In spite of the EB’s positive qualities, it is not for every job. Should a project have underlying rock that is quite shallow and the contractor is not required to drill deeply, the EB may not be needed. However, if a project is experiencing undesirable soil conditions such as sand, silt or soft clays, or looking for the opportunity to shorten pile or tieback depth, this is where the EB can excel. The EB allows projects to continue on soil conditions that would be prohibitive for conventional piles, while increasing accountability and generating considerable savings for project owners and developers.

 

“Anyone who has used the EB has been amazed at how quickly the savings add up,” said Heringer. “The EB can save you much in terms of money, labour, time and equipment. You are also receiving a superior foundation since the EB is pre-loading the soil. It’s a win-win for your project.”

 

Moving forward, EBI is seeking to build greater product awareness throughout Canada’s construction industry and the company is happy to provide on-site tests for those wanting to see what the EB can accomplish. EBI will supply samples of the product, engineering guidance and on-site installation support (all at a subsidized or deferred cost) to demonstrate what it says is the future of deep foundation engineering.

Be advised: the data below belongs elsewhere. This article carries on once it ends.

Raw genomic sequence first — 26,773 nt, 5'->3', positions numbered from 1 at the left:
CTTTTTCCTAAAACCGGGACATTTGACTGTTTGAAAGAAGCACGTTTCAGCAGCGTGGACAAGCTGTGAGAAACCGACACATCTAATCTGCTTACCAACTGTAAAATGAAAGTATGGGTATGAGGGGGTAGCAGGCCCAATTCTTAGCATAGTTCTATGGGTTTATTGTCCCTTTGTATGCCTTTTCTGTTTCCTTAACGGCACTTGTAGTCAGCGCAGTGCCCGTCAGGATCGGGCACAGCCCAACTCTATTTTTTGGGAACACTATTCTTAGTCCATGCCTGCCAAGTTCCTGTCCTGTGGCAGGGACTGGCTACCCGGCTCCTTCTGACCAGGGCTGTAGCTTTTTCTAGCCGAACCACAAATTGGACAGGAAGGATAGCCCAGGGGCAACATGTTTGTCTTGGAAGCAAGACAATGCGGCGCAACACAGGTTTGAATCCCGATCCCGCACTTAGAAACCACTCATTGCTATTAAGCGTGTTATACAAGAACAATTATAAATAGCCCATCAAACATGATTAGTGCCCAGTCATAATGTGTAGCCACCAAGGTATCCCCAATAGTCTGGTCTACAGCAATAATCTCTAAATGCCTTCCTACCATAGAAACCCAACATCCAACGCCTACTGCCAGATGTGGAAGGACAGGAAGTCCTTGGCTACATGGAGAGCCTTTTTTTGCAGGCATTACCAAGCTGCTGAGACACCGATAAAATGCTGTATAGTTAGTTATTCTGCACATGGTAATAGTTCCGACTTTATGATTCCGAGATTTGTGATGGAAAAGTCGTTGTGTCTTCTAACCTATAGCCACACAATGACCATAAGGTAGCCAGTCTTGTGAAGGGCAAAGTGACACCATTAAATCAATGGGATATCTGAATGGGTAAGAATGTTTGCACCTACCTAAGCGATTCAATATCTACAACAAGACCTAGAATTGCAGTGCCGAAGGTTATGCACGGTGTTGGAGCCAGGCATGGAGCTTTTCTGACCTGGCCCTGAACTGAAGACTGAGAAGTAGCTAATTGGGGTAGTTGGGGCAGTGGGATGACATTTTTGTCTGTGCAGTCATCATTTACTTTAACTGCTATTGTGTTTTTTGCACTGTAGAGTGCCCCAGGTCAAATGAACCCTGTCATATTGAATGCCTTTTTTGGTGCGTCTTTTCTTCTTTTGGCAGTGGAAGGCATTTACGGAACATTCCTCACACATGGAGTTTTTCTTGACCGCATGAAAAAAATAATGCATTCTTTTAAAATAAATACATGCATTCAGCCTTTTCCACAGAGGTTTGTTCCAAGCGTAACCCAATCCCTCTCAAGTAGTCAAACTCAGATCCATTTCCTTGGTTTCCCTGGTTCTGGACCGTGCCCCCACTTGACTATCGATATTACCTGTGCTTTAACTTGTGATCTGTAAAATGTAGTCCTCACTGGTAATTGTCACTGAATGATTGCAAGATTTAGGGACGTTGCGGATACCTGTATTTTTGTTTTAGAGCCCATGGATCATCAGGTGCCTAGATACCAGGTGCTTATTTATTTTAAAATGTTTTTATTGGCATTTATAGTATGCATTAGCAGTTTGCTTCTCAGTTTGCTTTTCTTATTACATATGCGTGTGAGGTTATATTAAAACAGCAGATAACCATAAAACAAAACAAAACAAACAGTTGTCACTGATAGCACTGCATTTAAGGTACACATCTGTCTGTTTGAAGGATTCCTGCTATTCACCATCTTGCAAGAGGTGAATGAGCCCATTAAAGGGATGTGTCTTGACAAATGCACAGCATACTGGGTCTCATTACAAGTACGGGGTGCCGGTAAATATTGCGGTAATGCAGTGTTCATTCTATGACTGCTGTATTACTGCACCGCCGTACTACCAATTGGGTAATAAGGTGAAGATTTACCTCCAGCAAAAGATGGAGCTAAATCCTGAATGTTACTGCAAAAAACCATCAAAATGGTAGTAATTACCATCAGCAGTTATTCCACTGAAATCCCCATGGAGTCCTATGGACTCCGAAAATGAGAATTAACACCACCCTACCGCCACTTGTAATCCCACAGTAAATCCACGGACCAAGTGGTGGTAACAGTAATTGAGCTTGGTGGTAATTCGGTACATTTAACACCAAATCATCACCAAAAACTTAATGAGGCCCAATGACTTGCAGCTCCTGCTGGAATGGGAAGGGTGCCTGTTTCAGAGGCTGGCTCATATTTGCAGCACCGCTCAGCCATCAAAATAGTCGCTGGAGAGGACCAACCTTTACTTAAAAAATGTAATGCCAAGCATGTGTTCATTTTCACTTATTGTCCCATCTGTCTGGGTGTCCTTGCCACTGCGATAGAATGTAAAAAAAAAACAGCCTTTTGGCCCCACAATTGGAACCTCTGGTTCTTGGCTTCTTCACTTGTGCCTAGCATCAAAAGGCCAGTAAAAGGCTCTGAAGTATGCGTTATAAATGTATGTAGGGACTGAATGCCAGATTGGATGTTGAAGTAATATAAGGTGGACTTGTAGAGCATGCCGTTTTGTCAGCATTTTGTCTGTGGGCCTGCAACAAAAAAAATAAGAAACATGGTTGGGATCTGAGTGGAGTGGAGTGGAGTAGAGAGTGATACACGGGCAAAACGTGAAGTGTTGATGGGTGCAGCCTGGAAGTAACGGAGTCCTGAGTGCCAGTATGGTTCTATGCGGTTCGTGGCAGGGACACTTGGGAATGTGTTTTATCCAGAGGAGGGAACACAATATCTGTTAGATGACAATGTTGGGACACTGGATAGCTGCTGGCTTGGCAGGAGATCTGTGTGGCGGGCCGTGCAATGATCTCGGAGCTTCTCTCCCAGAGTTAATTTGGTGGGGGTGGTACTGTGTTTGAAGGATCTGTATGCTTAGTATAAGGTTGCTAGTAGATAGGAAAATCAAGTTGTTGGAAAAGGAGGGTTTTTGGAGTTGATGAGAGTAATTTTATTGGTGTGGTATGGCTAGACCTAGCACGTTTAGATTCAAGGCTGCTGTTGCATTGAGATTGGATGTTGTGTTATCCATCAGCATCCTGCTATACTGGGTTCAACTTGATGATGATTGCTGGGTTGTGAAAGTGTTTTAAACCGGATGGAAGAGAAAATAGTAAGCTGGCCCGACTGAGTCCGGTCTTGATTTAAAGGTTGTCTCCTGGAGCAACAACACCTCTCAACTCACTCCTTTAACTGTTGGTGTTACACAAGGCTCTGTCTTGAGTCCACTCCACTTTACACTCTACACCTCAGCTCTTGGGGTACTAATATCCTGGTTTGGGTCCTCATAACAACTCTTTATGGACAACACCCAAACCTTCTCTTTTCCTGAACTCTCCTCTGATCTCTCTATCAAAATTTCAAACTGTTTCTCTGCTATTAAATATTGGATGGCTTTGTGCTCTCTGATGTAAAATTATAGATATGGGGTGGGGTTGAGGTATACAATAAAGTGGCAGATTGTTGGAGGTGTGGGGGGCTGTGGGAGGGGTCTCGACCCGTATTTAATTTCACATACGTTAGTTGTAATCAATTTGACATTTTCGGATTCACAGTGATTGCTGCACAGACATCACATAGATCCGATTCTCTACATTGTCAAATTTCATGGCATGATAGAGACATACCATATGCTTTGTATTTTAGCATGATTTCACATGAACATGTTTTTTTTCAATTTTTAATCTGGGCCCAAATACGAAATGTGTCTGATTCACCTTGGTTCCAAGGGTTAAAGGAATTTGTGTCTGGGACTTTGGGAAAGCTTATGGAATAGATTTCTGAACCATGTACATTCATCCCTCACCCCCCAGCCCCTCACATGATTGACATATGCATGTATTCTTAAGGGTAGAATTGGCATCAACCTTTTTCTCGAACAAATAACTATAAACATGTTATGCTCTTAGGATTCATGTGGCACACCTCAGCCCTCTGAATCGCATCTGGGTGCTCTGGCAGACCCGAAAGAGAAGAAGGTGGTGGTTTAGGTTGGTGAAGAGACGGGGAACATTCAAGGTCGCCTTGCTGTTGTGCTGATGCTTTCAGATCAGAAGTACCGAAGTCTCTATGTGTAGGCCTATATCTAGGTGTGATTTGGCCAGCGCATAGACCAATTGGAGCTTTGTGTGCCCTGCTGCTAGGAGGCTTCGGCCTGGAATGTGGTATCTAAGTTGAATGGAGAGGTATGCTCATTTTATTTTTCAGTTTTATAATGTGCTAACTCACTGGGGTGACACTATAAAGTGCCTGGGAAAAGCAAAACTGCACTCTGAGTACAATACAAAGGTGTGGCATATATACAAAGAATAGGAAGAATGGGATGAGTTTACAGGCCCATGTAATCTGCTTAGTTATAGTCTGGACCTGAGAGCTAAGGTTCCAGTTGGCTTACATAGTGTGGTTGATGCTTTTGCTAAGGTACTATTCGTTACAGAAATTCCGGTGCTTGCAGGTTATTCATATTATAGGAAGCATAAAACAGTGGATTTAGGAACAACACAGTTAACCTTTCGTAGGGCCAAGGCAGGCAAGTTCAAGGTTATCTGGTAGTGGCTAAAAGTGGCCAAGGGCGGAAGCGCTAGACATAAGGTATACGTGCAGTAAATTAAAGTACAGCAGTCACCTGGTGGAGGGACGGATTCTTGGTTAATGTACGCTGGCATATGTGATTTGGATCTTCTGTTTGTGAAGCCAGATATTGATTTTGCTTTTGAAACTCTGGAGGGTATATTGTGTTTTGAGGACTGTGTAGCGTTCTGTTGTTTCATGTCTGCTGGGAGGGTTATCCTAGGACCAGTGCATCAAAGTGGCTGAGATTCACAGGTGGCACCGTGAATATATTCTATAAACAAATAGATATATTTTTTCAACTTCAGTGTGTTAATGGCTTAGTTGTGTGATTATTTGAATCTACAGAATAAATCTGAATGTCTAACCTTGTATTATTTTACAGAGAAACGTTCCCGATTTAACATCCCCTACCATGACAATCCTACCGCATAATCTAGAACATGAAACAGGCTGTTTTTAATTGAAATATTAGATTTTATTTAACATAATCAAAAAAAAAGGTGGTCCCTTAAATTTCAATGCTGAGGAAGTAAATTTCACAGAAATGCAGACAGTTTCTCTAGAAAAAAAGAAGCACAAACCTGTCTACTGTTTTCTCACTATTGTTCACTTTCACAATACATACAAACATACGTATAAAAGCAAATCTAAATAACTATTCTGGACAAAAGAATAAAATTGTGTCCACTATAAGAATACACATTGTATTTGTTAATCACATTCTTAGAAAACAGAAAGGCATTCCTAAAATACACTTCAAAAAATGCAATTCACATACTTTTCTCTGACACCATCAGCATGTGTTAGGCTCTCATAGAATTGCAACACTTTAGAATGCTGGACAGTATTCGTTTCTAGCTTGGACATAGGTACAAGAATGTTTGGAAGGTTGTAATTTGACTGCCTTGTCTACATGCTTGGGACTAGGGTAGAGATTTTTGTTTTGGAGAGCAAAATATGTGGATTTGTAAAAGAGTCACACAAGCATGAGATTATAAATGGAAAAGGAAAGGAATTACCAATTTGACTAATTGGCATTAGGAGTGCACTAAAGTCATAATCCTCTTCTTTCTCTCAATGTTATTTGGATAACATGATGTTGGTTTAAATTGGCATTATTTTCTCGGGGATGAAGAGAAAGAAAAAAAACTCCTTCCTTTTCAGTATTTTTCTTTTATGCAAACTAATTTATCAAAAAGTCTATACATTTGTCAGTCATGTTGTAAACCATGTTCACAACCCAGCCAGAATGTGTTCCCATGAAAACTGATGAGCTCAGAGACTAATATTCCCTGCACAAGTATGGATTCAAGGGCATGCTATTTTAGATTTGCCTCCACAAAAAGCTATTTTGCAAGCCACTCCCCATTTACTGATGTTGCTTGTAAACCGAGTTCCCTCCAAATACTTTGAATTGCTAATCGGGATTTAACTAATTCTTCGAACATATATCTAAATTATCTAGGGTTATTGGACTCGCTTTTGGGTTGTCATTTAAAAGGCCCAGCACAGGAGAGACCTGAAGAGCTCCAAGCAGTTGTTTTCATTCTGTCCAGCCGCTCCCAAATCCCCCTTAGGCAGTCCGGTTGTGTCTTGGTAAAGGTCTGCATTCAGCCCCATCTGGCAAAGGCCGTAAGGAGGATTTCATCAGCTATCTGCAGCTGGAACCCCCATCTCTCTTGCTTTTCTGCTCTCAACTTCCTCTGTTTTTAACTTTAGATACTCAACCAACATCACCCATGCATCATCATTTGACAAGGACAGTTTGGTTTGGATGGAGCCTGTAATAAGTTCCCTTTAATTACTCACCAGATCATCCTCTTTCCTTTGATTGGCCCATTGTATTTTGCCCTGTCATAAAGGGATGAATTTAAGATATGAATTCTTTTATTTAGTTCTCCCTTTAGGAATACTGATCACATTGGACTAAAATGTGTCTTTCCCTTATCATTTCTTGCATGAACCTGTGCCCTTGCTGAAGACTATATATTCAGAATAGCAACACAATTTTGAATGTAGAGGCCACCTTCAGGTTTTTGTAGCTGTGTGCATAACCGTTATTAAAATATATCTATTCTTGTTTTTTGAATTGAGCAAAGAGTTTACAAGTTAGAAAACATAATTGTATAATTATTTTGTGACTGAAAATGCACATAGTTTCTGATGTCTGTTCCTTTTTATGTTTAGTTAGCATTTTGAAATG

“We are educating the industry here in Canada about the EB because we truly believe that this product will contribute to better Canadian foundation practice,” said Heringer. 

 

Find out more information about the Expander Body by reaching out to Expander Body International through its website, www.expanderbodyinternational.com.

 

 

 

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Piling Canada is the premier national voice for the Canadian deep foundation construction industry. Each issue is dedicated to providing readers with current and informative editorial, including project updates, company profiles, technological advancements, safety news, environmental information, HR advice, pertinent legal issues and more.